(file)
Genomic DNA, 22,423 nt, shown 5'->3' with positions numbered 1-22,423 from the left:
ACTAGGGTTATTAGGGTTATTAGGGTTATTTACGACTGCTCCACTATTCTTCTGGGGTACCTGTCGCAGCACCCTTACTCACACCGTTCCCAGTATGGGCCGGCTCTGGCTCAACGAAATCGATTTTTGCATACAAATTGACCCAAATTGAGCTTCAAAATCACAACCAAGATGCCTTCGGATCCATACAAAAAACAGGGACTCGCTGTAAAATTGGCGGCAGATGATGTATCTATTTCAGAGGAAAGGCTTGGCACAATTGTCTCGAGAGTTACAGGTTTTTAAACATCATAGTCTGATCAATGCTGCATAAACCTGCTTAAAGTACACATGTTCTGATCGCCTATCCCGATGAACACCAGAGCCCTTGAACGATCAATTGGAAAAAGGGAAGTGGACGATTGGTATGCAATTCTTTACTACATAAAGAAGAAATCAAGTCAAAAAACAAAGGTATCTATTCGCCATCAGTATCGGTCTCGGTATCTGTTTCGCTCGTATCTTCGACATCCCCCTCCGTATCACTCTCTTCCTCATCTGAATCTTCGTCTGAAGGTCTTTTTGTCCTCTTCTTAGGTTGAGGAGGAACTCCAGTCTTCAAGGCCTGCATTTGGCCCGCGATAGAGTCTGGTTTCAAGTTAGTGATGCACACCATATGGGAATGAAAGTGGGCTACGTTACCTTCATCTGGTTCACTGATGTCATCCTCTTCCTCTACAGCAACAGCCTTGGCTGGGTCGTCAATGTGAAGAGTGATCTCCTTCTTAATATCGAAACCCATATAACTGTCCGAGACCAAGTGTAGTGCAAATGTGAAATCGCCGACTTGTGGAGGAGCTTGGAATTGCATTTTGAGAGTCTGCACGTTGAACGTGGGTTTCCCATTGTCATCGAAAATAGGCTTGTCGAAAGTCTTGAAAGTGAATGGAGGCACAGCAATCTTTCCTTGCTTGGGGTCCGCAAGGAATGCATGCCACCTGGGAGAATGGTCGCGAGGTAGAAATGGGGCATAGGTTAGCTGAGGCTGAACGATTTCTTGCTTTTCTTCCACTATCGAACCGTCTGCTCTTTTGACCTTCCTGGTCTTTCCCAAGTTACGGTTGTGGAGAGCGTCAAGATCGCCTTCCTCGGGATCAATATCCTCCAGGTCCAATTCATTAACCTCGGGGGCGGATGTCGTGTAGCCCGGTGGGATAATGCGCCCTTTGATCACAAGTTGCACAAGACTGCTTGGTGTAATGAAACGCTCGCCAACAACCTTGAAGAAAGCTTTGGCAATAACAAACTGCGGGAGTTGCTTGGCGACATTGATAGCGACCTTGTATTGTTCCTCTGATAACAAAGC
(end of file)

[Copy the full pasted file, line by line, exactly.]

Genomic DNA, 22,423 nt, shown 5'->3' with positions numbered 1-22,423 from the left:
ACTAGGGTTATTAGGGTTATTAGGGTTATTTACGACTGCTCCACTATTCTTCTGGGGTACCTGTCGCAGCACCCTTACTCACACCGTTCCCAGTATGGGCCGGCTCTGGCTCAACGAAATCGATTTTTGCATACAAATTGACCCAAATTGAGCTTCAAAATCACAACCAAGATGCCTTCGGATCCATACAAAAAACAGGGACTCGCTGTAAAATTGGCGGCAGATGATGTATCTATTTCAGAGGAAAGGCTTGGCACAATTGTCTCGAGAGTTACAGGTTTTTAAACATCATAGTCTGATCAATGCTGCATAAACCTGCTTAAAGTACACATGTTCTGATCGCCTATCCCGATGAACACCAGAGCCCTTGAACGATCAATTGGAAAAAGGGAAGTGGACGATTGGTATGCAATTCTTTACTACATAAAGAAGAAATCAAGTCAAAAAACAAAGGTATCTATTCGCCATCAGTATCGGTCTCGGTATCTGTTTCGCTCGTATCTTCGACATCCCCCTCCGTATCACTCTCTTCCTCATCTGAATCTTCGTCTGAAGGTCTTTTTGTCCTCTTCTTAGGTTGAGGAGGAACTCCAGTCTTCAAGGCCTGCATTTGGCCCGCGATAGAGTCTGGTTTCAAGTTAGTGATGCACACCATATGGGAATGAAAGTGGGCTACGTTACCTTCATCTGGTTCACTGATGTCATCCTCTTCCTCTACAGCAACAGCCTTGGCTGGGTCGTCAATGTGAAGAGTGATCTCCTTCTTAATATCGAAACCCATATAACTGTCCGAGACCAAGTGTAGTGCAAATGTGAAATCGCCGACTTGTGGAGGAGCTTGGAATTGCATTTTGAGAGTCTGCACGTTGAACGTGGGTTTCCCATTGTCATCGAAAATAGGCTTGTCGAAAGTCTTGAAAGTGAATGGAGGCACAGCAATCTTTCCTTGCTTGGGGTCCGCAAGGAATGCATGCCACCTGGGAGAATGGTCGCGAGGTAGAAATGGGGCATAGGTTAGCTGAGGCTGAACGATTTCTTGCTTTTCTTCCACTATCGAACCGTCTGCTCTTTTGACCTTCCTGGTCTTTCCCAAGTTACGGTTGTGGAGAGCGTCAAGATCGCCTTCCTCGGGATCAATATCCTCCAGGTCCAATTCATTAACCTCGGGGGCGGATGTCGTGTAGCCCGGTGGGATAATGCGCCCTTTGATCACAAGTTGCACAAGACTGCTTGGTGTAATGAAACGCTCGCCAACAACCTTGAAGAAAGCTTTGGCAATAACAAACTGCGGGAGTTGCTTGGCGACATTGATAGCGACCTTGTATTGTTCCTCTGATAACAAAGC